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Home / Location Reports / Gloucestershire Warwickshire Railway 2016 Diesel Gala

Gloucestershire Warwickshire Railway 2016 Diesel Gala

Ted on the GDMK Images stall inside the diesel shed at Toddington on the Gloucestershire Warwickshire Steam Railway

Gloucestershire Warwickshire Railway 2016 Diesel Gala

We had the pleasure of attending the recent diesel gala at the Gloucestershire Warwickshire Steam Railway.

Our stall was located inside the diesel shed at Toddington which created a great atmosphere for the event surrounded by locos under restoration and all the associated engineering equipment.

In the shed was D1693 (47105) undergoing a thorough restoration by its owners the Brush Type 4 Fund. The class 47 loco was used extensively on all sorts of freight and express passenger duties all over the UK network and a small number are still in use today. Over 500 of these locos were built and several are preserved or under restoration on preserved railways around the UK.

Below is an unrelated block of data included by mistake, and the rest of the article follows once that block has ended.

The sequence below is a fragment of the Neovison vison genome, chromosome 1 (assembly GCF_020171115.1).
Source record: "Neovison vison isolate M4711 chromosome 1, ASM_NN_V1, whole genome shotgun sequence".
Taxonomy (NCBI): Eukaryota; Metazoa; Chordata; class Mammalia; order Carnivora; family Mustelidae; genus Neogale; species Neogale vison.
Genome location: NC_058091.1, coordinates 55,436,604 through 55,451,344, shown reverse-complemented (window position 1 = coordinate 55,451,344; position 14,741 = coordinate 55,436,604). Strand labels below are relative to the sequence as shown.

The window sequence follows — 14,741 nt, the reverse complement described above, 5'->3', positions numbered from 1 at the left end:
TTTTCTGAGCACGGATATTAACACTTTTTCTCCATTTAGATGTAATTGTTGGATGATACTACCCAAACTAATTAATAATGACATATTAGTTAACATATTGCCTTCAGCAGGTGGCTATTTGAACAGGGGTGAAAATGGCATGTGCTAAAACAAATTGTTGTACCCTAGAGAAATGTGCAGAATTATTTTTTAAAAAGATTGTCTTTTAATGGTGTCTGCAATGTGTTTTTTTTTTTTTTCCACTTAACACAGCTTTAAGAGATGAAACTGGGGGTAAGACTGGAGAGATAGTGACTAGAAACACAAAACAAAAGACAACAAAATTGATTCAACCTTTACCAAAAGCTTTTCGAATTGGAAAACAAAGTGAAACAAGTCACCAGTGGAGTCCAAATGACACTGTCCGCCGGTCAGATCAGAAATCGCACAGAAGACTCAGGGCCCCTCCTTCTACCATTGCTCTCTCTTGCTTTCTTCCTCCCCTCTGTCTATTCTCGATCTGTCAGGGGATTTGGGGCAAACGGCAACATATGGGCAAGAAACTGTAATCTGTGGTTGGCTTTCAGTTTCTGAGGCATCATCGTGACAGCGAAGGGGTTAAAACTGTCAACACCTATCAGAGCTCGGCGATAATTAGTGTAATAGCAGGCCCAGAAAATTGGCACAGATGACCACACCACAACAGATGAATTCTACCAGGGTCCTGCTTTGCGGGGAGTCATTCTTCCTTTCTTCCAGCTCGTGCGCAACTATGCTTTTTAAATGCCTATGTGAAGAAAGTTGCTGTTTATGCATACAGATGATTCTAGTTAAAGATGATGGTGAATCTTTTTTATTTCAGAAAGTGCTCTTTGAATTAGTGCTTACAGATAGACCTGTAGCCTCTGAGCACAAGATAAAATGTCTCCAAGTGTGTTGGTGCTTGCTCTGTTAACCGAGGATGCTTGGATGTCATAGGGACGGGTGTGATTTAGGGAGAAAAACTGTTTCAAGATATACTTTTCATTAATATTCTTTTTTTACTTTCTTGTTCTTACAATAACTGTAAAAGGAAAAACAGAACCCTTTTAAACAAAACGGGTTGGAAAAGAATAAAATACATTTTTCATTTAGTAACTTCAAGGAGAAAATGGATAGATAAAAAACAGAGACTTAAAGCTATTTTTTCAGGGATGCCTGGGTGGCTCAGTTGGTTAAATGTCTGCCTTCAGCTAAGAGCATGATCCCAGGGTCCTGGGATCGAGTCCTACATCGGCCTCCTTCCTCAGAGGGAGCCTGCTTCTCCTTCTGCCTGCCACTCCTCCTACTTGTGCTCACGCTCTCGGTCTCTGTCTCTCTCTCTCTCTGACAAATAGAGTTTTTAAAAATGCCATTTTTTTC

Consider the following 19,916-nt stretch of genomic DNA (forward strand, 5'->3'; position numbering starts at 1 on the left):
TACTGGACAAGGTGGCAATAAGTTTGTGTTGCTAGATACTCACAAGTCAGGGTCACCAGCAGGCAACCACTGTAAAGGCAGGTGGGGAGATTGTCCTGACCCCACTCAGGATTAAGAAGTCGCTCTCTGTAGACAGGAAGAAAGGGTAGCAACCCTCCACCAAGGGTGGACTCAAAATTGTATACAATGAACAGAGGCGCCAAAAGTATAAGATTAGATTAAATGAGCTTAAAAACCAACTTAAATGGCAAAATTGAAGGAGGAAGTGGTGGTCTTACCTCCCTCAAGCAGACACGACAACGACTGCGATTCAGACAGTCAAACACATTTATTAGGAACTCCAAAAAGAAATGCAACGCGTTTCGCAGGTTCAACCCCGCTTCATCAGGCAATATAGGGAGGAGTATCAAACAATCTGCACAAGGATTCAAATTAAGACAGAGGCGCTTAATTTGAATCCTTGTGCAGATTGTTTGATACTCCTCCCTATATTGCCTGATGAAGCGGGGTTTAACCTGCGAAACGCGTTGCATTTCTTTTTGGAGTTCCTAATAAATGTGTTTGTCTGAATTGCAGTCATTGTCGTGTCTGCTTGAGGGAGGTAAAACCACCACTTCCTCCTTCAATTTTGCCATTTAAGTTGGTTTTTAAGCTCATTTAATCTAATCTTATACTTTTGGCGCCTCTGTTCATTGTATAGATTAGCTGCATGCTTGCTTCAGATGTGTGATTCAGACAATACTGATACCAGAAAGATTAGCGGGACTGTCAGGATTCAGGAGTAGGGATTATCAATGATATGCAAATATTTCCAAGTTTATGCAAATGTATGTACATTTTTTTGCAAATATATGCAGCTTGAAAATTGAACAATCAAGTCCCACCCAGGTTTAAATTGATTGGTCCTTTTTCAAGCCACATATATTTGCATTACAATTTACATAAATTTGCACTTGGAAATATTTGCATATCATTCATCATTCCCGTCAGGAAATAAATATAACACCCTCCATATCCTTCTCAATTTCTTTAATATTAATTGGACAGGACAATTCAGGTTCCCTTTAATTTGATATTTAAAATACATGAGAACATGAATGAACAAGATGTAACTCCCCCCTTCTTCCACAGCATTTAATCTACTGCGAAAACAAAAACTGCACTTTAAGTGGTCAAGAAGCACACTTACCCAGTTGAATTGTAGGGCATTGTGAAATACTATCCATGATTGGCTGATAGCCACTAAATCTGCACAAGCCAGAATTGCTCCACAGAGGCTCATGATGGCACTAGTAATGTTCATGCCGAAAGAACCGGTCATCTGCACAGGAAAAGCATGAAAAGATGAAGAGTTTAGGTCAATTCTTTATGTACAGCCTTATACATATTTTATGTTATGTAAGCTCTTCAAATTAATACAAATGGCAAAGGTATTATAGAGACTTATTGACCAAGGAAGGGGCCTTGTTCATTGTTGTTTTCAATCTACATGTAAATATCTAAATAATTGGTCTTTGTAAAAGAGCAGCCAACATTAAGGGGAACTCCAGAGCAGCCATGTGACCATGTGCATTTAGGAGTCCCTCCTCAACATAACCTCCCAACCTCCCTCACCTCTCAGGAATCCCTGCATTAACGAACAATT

The groups other Class 47 loco, 47367, was in use during the diesel gala and is painted in Railfreight grey Freightliner colours as carried in the 90s.

Class 47 47105 Under Restoration

Rare Class 20 

Next to this was a very rare class 20 loco. This loco, currently numbered 2001, was part of the CFD fleet which worked in connection with the construction of a high speed rail link in France. In British Rail service the loco was numbered 20035. 20035 went to France in around 1992 but was never very reliable in service for its French operator. It spent a long time out of service following mechanical breakdowns and eventually returned to the UK in 2005. It is in a very poor condition and is being used as a source of spares for the other class 20 loco on the railway D8137 (20137) and the owners other class 20 (20228) based at Barry. Once component recovery is completed the shell will most likely be scrapped.

Ex CFD operated Class 20 numbered 2001 which was 20035 for British Rail undergoing component recovery prior to being scrapped

Growler Groups Stunning Restoration of 37248

One of the highlights of the diesel gala was the use of English electric Class 37 D6948 (37248) which is looking absolutely immaculate following a thorough rebuild and looks as good as the day it entered service in 1964.